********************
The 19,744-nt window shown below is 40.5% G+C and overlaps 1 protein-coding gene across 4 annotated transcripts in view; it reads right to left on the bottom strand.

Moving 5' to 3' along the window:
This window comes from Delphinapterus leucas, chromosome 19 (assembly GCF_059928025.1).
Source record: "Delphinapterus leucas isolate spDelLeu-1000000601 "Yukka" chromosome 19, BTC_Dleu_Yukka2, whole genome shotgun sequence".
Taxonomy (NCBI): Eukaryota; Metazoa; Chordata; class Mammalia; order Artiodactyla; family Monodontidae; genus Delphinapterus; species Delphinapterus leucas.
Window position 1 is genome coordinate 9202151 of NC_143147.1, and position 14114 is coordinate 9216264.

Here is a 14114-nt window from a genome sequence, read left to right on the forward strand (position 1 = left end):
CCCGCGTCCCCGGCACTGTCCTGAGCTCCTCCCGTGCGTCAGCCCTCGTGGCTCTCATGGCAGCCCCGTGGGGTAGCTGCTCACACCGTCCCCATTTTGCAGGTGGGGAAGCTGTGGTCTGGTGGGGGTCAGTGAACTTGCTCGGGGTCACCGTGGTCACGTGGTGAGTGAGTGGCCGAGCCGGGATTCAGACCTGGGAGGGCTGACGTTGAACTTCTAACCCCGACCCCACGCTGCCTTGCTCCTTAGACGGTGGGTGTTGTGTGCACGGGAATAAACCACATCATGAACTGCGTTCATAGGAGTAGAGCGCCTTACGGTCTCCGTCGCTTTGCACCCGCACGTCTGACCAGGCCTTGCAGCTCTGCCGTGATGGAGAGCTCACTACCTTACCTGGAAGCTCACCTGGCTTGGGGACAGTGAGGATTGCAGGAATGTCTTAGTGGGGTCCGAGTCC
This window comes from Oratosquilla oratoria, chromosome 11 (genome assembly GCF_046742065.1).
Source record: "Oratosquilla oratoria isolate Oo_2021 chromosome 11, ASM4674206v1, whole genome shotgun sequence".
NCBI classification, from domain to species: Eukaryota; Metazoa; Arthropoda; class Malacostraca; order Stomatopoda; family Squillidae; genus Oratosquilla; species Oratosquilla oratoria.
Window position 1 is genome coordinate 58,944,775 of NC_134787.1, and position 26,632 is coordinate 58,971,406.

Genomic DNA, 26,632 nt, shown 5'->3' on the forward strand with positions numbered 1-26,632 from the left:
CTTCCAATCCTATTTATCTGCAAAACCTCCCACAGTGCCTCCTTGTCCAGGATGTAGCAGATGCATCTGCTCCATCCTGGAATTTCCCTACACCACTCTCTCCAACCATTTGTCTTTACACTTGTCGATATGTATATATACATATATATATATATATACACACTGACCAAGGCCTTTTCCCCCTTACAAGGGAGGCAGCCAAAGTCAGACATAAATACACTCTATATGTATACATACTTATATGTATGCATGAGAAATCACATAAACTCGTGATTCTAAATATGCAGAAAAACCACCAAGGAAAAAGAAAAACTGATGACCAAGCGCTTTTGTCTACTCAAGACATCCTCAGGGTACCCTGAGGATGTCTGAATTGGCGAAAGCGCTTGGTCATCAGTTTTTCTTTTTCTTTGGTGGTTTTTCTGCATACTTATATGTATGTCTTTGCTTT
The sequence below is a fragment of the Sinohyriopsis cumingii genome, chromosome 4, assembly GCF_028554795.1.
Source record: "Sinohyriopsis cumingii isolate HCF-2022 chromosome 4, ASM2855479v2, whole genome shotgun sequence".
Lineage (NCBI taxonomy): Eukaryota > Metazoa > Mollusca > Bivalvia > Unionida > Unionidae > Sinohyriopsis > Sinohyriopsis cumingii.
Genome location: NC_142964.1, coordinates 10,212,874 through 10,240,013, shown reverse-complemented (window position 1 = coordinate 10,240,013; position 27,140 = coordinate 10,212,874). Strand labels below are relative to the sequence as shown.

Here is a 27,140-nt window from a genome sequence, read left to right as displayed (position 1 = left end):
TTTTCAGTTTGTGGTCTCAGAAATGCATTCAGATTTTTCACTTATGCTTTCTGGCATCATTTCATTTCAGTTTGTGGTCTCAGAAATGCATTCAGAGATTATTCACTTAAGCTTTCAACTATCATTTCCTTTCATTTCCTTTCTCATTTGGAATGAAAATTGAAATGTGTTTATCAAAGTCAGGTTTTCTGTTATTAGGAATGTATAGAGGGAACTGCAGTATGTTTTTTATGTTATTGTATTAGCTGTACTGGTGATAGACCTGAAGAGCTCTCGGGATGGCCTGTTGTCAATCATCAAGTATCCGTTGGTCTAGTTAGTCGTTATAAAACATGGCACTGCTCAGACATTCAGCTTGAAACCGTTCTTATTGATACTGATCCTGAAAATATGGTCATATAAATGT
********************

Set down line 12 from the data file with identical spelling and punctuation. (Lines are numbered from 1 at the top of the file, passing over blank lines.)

Window position 1 is genome coordinate 58,944,775 of NC_134787.1, and position 26,632 is coordinate 58,971,406.